Language: Old English


determiner, adjective, pronoun
oth‧er S1 W1

the second of two

used to refer to the second of two people or things, which is not the one you already have or the one you have already mentioned
the/your other
I can't find my other shoe.
One man was arrested, but the other one got away.
He kept shifting awkwardly from one foot to the other.
She took it for granted that each knew who the other was.

the rest

used to refer to all the people or things in a group apart from the one you have already mentioned or the one that is already known about
the/your other
The other hotels are all full.
She's much brighter than all the other children in her class.
I chose this coat in the end because the other ones were all too expensive.
the/your others
I can see Julie, but where have all the others gone?


used to refer to additional people or things of the same kind:
There are one or two other problems I'd like to discuss.
I've got some other friends I'd like to invite.
Have you any other questions?
among others (=used when mentioning one or more examples)
The guests included, among others, Elizabeth Taylor and Michael Jackson.


used to refer to a different person or thing from the one you have already mentioned or the one that is already known about:
David and Jessica were playing with two other children.
You'd better change into some other clothes.
Do you envy other women who seem to manage their lives better?
Can we discuss this some other time?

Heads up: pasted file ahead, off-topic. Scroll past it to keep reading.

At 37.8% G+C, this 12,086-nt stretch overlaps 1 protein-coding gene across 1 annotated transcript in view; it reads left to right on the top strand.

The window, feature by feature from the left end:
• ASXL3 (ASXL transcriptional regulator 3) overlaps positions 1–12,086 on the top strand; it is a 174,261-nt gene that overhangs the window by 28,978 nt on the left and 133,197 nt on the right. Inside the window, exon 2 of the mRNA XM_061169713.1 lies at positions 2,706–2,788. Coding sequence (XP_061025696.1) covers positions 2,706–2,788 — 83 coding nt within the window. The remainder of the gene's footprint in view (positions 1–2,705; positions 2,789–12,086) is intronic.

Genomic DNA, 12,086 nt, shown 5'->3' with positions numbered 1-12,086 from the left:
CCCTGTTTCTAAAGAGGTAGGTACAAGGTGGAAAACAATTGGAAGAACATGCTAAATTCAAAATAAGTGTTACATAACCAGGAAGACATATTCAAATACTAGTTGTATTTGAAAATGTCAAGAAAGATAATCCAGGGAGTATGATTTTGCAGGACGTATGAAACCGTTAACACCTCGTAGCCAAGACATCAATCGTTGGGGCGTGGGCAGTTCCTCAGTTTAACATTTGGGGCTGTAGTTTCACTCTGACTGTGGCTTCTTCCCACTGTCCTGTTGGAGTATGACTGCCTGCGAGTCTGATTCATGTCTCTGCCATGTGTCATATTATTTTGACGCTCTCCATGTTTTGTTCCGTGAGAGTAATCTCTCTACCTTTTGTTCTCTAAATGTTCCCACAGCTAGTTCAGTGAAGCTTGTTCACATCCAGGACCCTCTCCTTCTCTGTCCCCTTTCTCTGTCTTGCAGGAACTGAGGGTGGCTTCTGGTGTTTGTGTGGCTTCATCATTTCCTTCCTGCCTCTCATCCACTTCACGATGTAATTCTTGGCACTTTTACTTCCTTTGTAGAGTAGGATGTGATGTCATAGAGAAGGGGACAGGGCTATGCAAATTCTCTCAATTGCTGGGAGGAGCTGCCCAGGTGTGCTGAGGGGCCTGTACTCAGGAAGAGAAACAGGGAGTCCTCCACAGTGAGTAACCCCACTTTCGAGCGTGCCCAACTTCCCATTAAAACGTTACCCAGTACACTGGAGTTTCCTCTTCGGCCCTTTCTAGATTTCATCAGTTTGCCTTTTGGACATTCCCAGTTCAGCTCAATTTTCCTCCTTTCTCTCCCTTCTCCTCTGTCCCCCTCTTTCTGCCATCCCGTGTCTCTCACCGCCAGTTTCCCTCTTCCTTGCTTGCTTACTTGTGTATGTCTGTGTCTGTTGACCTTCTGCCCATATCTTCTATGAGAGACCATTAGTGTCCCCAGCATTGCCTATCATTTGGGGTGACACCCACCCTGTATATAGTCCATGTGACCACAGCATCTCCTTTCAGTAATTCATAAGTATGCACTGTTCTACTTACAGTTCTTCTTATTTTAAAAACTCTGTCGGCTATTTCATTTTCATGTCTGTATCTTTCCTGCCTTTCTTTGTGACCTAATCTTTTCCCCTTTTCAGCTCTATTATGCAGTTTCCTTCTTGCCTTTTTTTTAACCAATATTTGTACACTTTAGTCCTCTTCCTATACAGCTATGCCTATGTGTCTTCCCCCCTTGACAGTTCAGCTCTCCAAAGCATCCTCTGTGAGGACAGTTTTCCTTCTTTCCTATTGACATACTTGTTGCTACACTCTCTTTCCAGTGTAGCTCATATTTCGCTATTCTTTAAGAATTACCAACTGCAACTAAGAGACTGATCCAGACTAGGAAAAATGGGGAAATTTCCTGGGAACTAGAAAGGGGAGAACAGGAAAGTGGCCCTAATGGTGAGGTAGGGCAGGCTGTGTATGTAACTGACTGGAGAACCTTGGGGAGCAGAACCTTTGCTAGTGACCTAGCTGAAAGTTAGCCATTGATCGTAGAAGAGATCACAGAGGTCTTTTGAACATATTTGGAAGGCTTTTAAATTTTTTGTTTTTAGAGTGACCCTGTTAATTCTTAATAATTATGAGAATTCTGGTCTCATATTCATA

There is no other job I would rather do.
Saudi Arabia produces more oil than any other country.
I hope you will learn to show more respect for others (=other people).
some ... others
Some people are at greater risk than others.


used to refer to the thing that is opposite you, furthest from you, or moving away from you
the other side/end/direction etc
You can park on the other side of the street.
He lives at the other end of the road.
She drove off in the other direction.

other than

apart from a particular person or thing [= except]:
The truth was known to no one other than herself.
He doesn't eat pork, but other than that he'll eat just about anything.

none other than somebody

used to emphasize that the person involved in something is famous, impressive, or surprising:
Johnson's defence lawyer was none other than Joe Beltrami.

the other way around/round

the opposite of what you have just mentioned:
I always thought that rugby was a rougher game than football, but in fact it's the other way round.
Students practise translating from French to English and the other way around.

the other day/morning/week etc

used to say that something happened recently, without saying exactly when:
I saw Rufus the other day.

something/someone/somewhere etc or other

used when you are not being specific about which thing, person, place etc you mean:
It'll be here somewhere or other.
We'll get the money somehow or other.

in other words

used when you are expressing an idea or opinion again in a different and usually simpler way:
The tax only affects people on incomes of over $200,000 - in other words, the very rich.
So he is a fraud, a common thief in other words.

the other woman

used to refer to a woman with whom a man is having a sexual relationship, even though he already has a wife or partner:
He left his wife and child and moved in with the other woman.
! When other is used before a noun, it never has an 's': We visited other places (NOT others places). another each other

➔ every other

at every (5)

➔ on the one hand ... on the other hand

at hand1 (5)

Dictionary results for "other"
Dictionary pictures of the day
Do you know what each of these is called?
What is the word for picture 1? What is the word for picture 2? What is the word for picture 3? What is the word for picture 4?
Click on any of the pictures above to find out what it is called.